“Before 1924, Native Americans were not U.S. citizens and we didn’t earn the right to vote in Arizona until 1948. With over 390,000 tribal members in Arizona and almost 11,000 veterans, it’s long past time we recognize the contributions Native Americans have made to our state’s history and the important role we play in its future. Arizona’s Native American Day is a good start and I hope my colleagues in the House will approve my bill and send it to the governor.”

 

Drivers should plan for extra time on US 163 north of Kayenta due to construction project that begins today

The Arizona Department of Transportation advises drivers to plan for extra time when traveling on US 163 north of Kayenta during a scheduled six-month-long construction project that begins today (March 14).

The 1-mile work zone, located between mileposts 400 and 401, is approximately 5 miles north
of Kayenta. Drivers traveling between Kayenta and the Utah state line will use a temporary detour alongside US 163 to continue north- and southbound travel through the work zone. US 163 is the highway motorists use to access the popular Monument Valley Navajo Tribal park near the Arizona-Utah border.

Drivers should expect intermittent delays of up to 30 minutes during the construction project, which is  needed to improve the drainage system along this portion of US 163 during rain storms.

Motorists should slow down and use caution through the work zone. To learn more about the US 163 roadway improvement project, visit [www.azdot.gov/US163]www.azdot.gov/US163.

Schedules are subject to change based on weather and other unforeseen factors. For more information, please call the ADOT Project Information Line at 855.712.8530 or email Projects@azdot.gov. For real-time highway conditions statewide, visit ADOT’s Traveler Information Site at www.az511.gov, follow ADOT on Twitter (@ArizonaDOT) or call 511, except when driving.

LEGISLATIVE ALERT: H.B. 2003 coal mining; TPT; repeal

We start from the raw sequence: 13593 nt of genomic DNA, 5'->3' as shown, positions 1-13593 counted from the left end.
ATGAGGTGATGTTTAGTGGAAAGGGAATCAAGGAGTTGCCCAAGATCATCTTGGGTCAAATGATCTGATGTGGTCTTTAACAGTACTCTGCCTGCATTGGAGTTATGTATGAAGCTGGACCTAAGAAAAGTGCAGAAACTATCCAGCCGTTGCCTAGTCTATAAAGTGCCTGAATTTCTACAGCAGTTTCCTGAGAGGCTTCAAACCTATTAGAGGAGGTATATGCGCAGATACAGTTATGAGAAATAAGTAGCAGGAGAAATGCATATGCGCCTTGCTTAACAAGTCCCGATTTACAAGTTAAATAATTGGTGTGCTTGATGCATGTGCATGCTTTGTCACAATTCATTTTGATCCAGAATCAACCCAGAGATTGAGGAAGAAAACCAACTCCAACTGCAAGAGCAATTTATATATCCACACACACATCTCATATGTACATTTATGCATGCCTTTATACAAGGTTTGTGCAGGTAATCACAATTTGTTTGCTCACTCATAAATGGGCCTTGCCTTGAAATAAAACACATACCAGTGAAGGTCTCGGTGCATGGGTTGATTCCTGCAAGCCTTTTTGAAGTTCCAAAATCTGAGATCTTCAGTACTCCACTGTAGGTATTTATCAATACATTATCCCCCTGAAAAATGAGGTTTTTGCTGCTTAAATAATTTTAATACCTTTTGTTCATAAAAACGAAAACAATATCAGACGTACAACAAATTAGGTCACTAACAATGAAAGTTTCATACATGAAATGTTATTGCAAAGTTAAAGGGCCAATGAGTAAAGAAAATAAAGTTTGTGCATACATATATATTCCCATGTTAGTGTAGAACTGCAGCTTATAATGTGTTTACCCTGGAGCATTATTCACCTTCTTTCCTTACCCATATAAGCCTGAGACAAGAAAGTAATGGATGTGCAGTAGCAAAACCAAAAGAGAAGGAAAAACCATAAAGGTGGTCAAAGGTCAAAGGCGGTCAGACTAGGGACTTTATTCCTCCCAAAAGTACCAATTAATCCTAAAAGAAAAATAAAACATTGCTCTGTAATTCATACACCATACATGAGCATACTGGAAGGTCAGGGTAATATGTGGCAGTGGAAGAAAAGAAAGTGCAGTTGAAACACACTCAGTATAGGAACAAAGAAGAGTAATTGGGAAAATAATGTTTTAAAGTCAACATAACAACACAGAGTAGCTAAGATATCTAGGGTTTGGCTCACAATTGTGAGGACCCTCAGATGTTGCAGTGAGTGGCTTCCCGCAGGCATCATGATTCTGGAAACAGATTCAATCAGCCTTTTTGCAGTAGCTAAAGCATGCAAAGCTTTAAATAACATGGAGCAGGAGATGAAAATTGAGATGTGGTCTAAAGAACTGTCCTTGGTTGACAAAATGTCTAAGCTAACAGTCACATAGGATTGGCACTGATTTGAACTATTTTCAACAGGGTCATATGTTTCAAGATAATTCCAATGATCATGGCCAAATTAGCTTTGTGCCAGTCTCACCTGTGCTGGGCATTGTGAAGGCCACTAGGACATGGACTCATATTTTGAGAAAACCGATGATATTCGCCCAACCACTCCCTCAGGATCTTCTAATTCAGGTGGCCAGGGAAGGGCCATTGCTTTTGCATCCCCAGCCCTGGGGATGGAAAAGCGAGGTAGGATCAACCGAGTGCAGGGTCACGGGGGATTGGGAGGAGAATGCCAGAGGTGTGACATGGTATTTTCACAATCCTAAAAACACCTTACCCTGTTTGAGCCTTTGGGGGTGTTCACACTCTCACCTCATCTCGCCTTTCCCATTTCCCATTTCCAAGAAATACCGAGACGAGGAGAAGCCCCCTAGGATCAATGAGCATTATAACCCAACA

On Tuesday, Mar. 6, H.B. 2003 coal mining; TPT; repeal was assigned to the Senate Finance Committee and the Senate Rules Committee, respectively. Previously, the bill passed out of the House of Representatives last Thursday, Mar. 1, and was transmitted to the Senate on Monday, Mar. 5. H.B. 2003 is sponsored by Rep. Mark Finchem, R-Dist. 11; Casa Grande, Eloy, Marana, Maricopa, Oro Valley, Tucson. The bill is on the agenda and scheduled to be heard in the Senate Finance Committee next Wednesday, Mar. 14 at 9 a.m. MST.

This legislative alert seeks to inform LD-7 constituents of this bill and its potential impacts district-wide. The office of Sen. Peshlakai encourages district and state residents’ input and feedback through the legislature’s ‘Request To Speak’ system. 

Attached is the committee agenda, a House bill summary, and a fiscal note for your review. You may review the full bill and additional details online at www.azleg.gov.

 

LEGISLATIVE ALERT: SB1238 AND SB1239

Sen. Peshlakai’s SB1239 tribal nations; veterans’ services; appropriation and SB1238 appropriation; Diné college has passed out of the Committee on Commerce and Public Safety (COMPS), and the Committee on Education, respectively. The bills are now scheduled to be heard in the Senate Committee on Appropriations next Tuesday, Feb. 20 in hearing room 109. The meeting is scheduled to begin at 2 p.m., or upon the adjournment of the Senate Floor Session.